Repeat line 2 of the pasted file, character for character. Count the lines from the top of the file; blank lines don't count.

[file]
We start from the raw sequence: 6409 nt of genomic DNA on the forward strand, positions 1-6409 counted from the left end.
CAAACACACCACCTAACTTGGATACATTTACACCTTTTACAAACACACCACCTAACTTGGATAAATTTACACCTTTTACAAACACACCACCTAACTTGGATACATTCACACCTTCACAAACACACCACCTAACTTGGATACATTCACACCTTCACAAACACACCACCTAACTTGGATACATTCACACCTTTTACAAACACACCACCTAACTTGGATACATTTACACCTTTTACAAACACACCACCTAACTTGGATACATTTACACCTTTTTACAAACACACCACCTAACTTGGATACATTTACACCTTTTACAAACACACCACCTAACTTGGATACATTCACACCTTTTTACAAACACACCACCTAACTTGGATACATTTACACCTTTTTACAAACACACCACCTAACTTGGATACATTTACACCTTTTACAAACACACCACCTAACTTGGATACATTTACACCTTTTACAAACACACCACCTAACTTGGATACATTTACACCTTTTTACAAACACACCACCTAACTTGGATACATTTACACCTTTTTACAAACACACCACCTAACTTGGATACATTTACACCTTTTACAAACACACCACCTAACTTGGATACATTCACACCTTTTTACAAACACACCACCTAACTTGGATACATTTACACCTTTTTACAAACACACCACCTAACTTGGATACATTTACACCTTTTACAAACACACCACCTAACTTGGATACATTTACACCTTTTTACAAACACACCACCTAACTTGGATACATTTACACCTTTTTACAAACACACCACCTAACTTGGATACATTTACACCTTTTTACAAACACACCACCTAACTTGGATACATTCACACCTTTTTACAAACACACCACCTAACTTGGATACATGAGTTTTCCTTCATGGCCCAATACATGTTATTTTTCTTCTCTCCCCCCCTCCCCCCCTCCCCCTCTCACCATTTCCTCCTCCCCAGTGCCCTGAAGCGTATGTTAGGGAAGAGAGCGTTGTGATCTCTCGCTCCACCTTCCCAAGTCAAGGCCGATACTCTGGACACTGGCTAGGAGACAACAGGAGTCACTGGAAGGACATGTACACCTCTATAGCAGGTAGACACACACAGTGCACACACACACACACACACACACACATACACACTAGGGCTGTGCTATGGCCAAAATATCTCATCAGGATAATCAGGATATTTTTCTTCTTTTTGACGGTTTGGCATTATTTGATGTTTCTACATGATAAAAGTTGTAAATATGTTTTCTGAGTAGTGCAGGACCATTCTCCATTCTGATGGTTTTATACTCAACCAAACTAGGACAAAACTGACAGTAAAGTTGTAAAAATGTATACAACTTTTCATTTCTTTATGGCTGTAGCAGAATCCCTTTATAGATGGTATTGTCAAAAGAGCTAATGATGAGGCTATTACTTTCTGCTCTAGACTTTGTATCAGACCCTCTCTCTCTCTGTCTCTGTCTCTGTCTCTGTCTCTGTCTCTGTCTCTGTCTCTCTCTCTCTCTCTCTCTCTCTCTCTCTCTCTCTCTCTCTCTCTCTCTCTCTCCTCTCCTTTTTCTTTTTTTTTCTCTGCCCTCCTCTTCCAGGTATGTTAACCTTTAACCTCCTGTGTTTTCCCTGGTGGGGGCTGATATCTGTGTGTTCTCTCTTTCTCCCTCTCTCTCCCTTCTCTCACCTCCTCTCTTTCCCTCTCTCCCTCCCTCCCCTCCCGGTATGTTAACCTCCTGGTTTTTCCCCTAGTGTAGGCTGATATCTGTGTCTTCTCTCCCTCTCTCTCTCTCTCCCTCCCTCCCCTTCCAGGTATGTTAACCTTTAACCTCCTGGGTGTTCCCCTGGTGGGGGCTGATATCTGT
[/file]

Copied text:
CAAACACACCACCTAACTTGGATACATTTACACCTTTTACAAACACACCACCTAACTTGGATAAATTTACACCTTTTACAAACACACCACCTAACTTGGATACATTCACACCTTCACAAACACACCACCTAACTTGGATACATTCACACCTTCACAAACACACCACCTAACTTGGATACATTCACACCTTTTACAAACACACCACCTAACTTGGATACATTTACACCTTTTACAAACACACCACCTAACTTGGATACATTTACACCTTTTTACAAACACACCACCTAACTTGGATACATTTACACCTTTTACAAACACACCACCTAACTTGGATACATTCACACCTTTTTACAAACACACCACCTAACTTGGATACATTTACACCTTTTTACAAACACACCACCTAACTTGGATACATTTACACCTTTTACAAACACACCACCTAACTTGGATACATTTACACCTTTTACAAACACACCACCTAACTTGGATACATTTACACCTTTTTACAAACACACCACCTAACTTGGATACATTTACACCTTTTTACAAACACACCACCTAACTTGGATACATTTACACCTTTTACAAACACACCACCTAACTTGGATACATTCACACCTTTTTACAAACACACCACCTAACTTGGATACATTTACACCTTTTTACAAACACACCACCTAACTTGGATACATTTACACCTTTTACAAACACACCACCTAACTTGGATACATTTACACCTTTTTACAAACACACCACCTAACTTGGATACATTTACACCTTTTTACAAACACACCACCTAACTTGGATACATTTACACCTTTTTACAAACACACCACCTAACTTGGATACATTCACACCTTTTTACAAACACACCACCTAACTTGGATACATGAGTTTTCCTTCATGGCCCAATACATGTTATTTTTCTTCTCTCCCCCCCTCCCCCCCTCCCCCTCTCACCATTTCCTCCTCCCCAGTGCCCTGAAGCGTATGTTAGGGAAGAGAGCGTTGTGATCTCTCGCTCCACCTTCCCAAGTCAAGGCCGATACTCTGGACACTGGCTAGGAGACAACAGGAGTCACTGGAAGGACATGTACACCTCTATAGCAGGTAGACACACACAGTGCACACACACACACACACACACACACATACACACTAGGGCTGTGCTATGGCCAAAATATCTCATCAGGATAATCAGGATATTTTTCTTCTTTTTGACGGTTTGGCATTATTTGATGTTTCTACATGATAAAAGTTGTAAATATGTTTTCTGAGTAGTGCAGGACCATTCTCCATTCTGATGGTTTTATACTCAACCAAACTAGGACAAAACTGACAGTAAAGTTGTAAAAATGTATACAACTTTTCATTTCTTTATGGCTGTAGCAGAATCCCTTTATAGATGGTATTGTCAAAAGAGCTAATGATGAGGCTATTACTTTCTGCTCTAGACTTTGTATCAGACCCTCTCTCTCTCTGTCTCTGTCTCTGTCTCTGTCTCTGTCTCTGTCTCTGTCTCTCTCTCTCTCTCTCTCTCTCTCTCTCTCTCTCTCTCTCTCTCTCTCTCTCTCCTCTCCTTTTTCTTTTTTTTTCTCTGCCCTCCTCTTCCAGGTATGTTAACCTTTAACCTCCTGTGTTTTCCCTGGTGGGGGCTGATATCTGTGTGTTCTCTCTTTCTCCCTCTCTCTCCCTTCTCTCACCTCCTCTCTTTCCCTCTCTCCCTCCCTCCCCTCCCGGTATGTTAACCTCCTGGTTTTTCCCCTAGTGTAGGCTGATATCTGTGTCTTCTCTCCCTCTCTCTCTCTCTCCCTCCCTCCCCTTCCAGGTATGTTAACCTTTAACCTCCTGGGTGTTCCCCTGGTGGGGGCTGATATCTGT